Social workers get a bad press and are sometimes put in impossible positions.Mark Gould examines their plight on the eve of a major restructure and integration of social care with the NHS

Social work looks like the job from hell.When it works well it is invisible. When it goes wrong, as a litany of tragedies culminating in the death of Victoria Climbie testifies, the most vulnerable people in society suffer. And social workers receive a ritual media mauling.

In October, health minister Jacqui Smith will use the annual Association of Directors of Social Services conference to outline details of a recruitment drive to address the UK's acute shortage of social workers.

The past two years have seen a 50 per cent rise in care orders, the arrival of nearly 5,000 unaccompanied refugee children, and shortages of foster parents and care home assistants. The closure of many long-stay residential homes for elderly people has raised the spectre of a coming winter of bedblocking and NHS crisis headlines.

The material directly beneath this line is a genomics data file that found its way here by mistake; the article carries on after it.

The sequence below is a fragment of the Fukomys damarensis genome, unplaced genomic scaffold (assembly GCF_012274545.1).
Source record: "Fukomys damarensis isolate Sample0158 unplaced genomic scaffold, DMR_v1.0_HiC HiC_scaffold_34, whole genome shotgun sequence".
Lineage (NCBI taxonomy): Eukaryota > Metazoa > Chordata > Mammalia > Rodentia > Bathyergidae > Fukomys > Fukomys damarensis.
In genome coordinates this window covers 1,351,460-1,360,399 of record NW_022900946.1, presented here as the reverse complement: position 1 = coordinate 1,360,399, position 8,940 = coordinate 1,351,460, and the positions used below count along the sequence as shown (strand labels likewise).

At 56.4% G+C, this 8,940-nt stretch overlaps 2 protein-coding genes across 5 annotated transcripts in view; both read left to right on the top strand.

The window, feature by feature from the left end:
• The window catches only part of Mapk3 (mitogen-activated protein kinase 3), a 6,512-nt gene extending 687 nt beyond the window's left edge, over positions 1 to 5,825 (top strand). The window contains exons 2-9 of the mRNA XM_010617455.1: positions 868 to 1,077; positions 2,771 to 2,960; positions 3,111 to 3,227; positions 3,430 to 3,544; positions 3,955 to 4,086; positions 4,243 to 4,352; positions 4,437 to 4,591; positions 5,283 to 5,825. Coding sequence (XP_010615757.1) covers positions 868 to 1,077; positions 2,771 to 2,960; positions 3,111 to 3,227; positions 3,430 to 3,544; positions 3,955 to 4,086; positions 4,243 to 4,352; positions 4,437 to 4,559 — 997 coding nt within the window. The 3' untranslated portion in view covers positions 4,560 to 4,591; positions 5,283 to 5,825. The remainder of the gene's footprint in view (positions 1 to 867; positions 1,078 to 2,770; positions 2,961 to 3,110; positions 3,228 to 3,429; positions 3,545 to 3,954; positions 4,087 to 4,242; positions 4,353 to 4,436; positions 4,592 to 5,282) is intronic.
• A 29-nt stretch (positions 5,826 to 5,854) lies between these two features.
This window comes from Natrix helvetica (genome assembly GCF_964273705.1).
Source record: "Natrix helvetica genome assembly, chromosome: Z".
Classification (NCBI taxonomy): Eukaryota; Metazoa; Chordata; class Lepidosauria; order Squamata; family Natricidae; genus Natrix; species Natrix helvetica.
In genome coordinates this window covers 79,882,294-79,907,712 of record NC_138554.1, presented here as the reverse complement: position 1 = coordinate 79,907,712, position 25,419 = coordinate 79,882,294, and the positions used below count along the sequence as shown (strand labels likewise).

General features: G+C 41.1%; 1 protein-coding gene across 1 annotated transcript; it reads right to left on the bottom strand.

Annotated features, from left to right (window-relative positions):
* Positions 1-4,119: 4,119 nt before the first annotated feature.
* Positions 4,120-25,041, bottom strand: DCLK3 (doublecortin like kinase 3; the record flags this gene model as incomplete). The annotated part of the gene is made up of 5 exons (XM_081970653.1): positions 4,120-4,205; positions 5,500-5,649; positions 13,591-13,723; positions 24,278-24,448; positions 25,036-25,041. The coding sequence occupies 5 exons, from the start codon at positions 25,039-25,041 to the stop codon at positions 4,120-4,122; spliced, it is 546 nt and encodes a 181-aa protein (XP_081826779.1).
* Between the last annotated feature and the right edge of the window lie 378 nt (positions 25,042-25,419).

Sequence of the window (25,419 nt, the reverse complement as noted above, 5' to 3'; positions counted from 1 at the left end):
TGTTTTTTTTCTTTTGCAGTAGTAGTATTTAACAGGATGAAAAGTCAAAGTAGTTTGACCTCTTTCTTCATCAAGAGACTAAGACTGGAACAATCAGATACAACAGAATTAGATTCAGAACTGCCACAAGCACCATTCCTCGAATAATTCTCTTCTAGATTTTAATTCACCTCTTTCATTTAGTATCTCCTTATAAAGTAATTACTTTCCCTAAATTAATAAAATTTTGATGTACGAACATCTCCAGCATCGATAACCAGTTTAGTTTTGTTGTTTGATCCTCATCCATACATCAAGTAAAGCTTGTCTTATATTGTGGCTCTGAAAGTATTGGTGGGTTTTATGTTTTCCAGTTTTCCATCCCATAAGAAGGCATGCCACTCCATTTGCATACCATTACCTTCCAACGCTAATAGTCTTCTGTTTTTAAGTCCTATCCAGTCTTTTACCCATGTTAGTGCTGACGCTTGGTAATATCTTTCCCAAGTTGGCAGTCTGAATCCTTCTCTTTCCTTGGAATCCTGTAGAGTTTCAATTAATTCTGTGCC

Councils in London and Birmingham report vacancy rates among social workers of 40 per cent and 26 per cent respectively.

All this is against a backdrop of massive structural and regulatory changes to meet the quality and performance targets of the NHS plan, which will see the integration of social services into the NHS.

In June, chief inspector of social services Denise Platt warned the ADSS that 'turbulent' times lie ahead for the marriage of health and social services. But she insisted the government wants to 'encourage social workers to be proud and positive about what they achieve rather than - as often seems the case - being timid and defensive, seeing change as a threat, a loss not a challenge'.

Gail Tucker, chair of the British Association of Social Workers, agrees that integration and joint working is happening, if not at senior organisational level then 'at the grassroots'. But she is not convinced the NHS has much to offer.

'Take the example of the man who died after waiting for nine hours for treatment [at Whipps Cross Hospital, London]. That sort of thing is not an uncommon story.